In addition, the state is also expected to save $270 million annually by using YEKA.
The consortium will invest over $1 billion in wind facilities. With the introduction of domestic wind power plants, a minimum of 3 billion kilowatt hours (kWh) of electricity will be generated each year and the electricity requirements for approximately 1.1 million houses will be met annually.
In late March, Turkey held a tender for the Karapınar YEKA (Renewable Energy Resource Areas) to be founded in the Central Anatolian city of Konya and a consortium led by Kalyon Energy and Hanwha Q Cells won the bidding for the establishment and operation of a 1000-megawatt power plant, a photovoltaic solar module plant and a research and development (R&D) center as well as electrical energy and solar module production activities.
An estimated $1.3 billion will be invested in the project. Within the scope of the Karapınar solar power project, a plant with an annual production capacity of a minimum 500 megawatts will be built in Karapınar. Capacity will be gradually raised to 1,000 megawatts through R&D activities over the next decade. The photovoltaic modules at the plant will be produced at an onsite factory, which will be built within 21 months from the contract signing date.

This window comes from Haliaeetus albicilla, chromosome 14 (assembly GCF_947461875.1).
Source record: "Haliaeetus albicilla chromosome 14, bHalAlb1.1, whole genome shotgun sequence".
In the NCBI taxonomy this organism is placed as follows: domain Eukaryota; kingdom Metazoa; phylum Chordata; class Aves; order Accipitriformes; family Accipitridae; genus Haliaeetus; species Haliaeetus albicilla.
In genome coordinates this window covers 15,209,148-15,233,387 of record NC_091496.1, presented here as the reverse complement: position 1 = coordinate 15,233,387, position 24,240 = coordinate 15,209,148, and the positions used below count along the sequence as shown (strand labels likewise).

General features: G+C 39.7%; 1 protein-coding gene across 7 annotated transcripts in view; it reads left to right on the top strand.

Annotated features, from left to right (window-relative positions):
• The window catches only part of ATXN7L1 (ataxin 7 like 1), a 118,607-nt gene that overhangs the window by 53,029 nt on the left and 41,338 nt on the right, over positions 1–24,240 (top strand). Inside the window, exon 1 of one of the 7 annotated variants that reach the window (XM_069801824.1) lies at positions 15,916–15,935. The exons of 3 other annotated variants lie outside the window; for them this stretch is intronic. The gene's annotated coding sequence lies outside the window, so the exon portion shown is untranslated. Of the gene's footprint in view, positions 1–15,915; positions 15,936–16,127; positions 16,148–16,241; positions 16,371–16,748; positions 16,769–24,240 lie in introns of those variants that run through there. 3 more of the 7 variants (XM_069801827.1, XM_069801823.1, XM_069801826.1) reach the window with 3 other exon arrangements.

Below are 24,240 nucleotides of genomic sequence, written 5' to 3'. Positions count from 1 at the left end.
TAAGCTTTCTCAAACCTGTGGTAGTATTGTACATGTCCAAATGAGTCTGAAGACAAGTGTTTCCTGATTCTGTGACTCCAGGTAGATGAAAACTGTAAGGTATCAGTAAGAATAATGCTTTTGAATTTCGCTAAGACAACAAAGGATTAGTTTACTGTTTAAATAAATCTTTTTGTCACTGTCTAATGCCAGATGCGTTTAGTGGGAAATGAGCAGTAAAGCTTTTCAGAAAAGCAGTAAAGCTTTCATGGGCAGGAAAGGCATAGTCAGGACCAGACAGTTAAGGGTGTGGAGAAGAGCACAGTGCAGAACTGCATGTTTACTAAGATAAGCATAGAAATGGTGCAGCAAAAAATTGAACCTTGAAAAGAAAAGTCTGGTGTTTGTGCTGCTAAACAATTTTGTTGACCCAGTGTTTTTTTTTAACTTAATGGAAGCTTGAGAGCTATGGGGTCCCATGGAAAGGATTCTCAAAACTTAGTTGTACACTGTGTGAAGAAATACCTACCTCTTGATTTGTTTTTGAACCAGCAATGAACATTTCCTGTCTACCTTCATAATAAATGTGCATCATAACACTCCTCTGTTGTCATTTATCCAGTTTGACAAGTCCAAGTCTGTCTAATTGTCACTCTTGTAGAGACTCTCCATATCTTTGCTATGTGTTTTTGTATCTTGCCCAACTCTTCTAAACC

Poised to be the world’s largest plant with a 1,000 megawatt (MW) photovoltaic solar power generation, Karapınar, which will be constructed on a nearly 2,000-hectare area, will produce 1.7 billion kWh of electricity, which is enough to be used in 600,000 houses.
Speaking to Daily Sabah, Zorlu Solar Chairman Evren Evcit said the key to growth in solar energy is an efficient R&D strategy and a strong environment.
Emphasizing that Turkey has much stronger potential in solar energy compared to other countries, Evcit said: “We should develop an efficient R&D strategy and a strong ecosystem to benefit from this potential. We can reveal the energy potential of Turkey with a strategic route map to which both the public and private sectors contribute.”
Evaluating developments in the sector as well as Turkey’s potential success in solar energy, Evcit emphasized the importance of R&D in the development of solar energy systems.